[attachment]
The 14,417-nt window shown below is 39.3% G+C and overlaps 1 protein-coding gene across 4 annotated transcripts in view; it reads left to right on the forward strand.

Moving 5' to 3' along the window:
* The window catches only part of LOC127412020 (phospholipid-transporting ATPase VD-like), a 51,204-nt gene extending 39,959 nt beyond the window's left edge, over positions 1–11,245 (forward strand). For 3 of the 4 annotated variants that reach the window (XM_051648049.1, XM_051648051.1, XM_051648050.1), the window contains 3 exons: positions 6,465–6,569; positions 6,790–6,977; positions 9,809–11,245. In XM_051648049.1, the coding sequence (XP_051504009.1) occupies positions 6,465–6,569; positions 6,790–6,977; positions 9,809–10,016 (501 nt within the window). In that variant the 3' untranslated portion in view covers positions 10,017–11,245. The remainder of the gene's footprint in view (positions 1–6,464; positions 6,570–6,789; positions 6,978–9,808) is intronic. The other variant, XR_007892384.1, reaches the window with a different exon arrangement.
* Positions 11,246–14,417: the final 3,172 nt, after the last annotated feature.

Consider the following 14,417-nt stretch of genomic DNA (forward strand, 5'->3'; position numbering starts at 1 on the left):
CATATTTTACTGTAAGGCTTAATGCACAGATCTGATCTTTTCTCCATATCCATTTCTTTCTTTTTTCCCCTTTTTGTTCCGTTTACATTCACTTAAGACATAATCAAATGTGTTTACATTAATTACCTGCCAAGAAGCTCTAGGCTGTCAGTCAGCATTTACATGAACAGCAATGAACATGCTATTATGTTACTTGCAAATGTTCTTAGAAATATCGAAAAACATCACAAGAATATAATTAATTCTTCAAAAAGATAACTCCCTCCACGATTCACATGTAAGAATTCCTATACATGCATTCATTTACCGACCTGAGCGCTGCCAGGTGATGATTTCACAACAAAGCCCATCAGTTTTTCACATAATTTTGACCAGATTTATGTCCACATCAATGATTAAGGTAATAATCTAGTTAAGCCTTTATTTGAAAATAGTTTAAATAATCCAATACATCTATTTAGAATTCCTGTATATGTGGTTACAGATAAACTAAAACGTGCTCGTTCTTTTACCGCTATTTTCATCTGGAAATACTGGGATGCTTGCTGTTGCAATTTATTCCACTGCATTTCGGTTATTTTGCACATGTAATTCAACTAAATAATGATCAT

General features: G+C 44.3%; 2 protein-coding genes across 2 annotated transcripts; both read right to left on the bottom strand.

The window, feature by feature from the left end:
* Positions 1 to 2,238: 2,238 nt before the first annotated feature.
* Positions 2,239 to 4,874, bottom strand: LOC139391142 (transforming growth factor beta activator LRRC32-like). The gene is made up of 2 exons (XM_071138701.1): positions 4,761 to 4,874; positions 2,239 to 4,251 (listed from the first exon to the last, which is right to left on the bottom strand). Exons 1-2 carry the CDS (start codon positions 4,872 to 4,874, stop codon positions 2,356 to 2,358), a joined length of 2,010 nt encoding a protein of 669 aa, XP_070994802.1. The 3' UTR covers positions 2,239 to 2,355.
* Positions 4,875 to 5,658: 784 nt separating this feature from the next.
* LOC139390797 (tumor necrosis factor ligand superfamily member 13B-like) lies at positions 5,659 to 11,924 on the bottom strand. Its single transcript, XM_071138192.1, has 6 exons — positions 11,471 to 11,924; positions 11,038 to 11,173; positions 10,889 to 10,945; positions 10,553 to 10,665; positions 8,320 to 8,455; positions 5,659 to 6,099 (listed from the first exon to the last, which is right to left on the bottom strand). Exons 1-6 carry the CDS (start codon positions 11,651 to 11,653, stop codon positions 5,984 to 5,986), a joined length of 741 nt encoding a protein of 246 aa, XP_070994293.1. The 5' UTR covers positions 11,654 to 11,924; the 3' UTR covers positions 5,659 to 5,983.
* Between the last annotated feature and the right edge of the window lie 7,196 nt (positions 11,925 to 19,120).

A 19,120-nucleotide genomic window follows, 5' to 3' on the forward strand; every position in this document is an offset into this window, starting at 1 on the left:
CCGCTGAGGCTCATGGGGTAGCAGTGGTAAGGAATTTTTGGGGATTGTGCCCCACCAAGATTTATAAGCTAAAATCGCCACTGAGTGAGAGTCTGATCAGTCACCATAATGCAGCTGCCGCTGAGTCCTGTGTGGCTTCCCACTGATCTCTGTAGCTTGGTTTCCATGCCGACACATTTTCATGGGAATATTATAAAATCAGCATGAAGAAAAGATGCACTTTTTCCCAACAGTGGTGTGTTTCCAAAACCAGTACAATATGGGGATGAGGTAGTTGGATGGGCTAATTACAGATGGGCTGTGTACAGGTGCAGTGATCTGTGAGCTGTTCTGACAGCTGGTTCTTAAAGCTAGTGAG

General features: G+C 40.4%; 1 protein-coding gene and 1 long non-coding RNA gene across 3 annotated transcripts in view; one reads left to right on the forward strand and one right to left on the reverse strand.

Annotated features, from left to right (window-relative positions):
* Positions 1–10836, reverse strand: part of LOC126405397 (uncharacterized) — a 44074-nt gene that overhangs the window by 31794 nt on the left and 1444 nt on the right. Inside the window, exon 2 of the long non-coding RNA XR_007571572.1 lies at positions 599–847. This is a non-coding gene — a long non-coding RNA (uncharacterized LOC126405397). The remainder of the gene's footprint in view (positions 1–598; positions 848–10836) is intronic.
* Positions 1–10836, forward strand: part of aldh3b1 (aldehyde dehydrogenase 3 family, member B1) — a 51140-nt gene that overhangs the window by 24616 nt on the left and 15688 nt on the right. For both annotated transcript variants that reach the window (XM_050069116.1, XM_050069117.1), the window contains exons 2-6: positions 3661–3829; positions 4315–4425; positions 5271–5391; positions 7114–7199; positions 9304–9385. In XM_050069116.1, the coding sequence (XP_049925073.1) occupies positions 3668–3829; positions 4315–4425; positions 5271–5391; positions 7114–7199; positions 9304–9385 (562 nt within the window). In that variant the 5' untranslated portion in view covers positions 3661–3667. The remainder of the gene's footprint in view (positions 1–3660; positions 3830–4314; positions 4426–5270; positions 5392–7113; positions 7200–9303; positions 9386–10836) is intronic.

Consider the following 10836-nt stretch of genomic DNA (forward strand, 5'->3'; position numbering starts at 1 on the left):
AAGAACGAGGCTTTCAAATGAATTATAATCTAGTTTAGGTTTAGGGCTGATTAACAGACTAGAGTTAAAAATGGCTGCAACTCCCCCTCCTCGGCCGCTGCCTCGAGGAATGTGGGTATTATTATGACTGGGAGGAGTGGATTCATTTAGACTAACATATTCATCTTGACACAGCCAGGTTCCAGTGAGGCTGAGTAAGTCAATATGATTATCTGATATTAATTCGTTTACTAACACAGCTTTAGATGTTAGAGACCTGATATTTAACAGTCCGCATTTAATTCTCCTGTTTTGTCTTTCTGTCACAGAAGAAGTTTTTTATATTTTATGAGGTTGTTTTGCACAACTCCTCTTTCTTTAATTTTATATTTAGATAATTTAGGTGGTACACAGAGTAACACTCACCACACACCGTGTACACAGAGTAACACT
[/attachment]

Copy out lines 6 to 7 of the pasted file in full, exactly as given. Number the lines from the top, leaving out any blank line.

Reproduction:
CATATTTTACTGTAAGGCTTAATGCACAGATCTGATCTTTTCTCCATATCCATTTCTTTCTTTTTTCCCCTTTTTGTTCCGTTTACATTCACTTAAGACATAATCAAATGTGTTTACATTAATTACCTGCCAAGAAGCTCTAGGCTGTCAGTCAGCATTTACATGAACAGCAATGAACATGCTATTATGTTACTTGCAAATGTTCTTAGAAATATCGAAAAACATCACAAGAATATAATTAATTCTTCAAAAAGATAACTCCCTCCACGATTCACATGTAAGAATTCCTATACATGCATTCATTTACCGACCTGAGCGCTGCCAGGTGATGATTTCACAACAAAGCCCATCAGTTTTTCACATAATTTTGACCAGATTTATGTCCACATCAATGATTAAGGTAATAATCTAGTTAAGCCTTTATTTGAAAATAGTTTAAATAATCCAATACATCTATTTAGAATTCCTGTATATGTGGTTACAGATAAACTAAAACGTGCTCGTTCTTTTACCGCTATTTTCATCTGGAAATACTGGGATGCTTGCTGTTGCAATTTATTCCACTGCATTTCGGTTATTTTGCACATGTAATTCAACTAAATAATGATCAT

General features: G+C 44.3%; 2 protein-coding genes across 2 annotated transcripts; both read right to left on the bottom strand.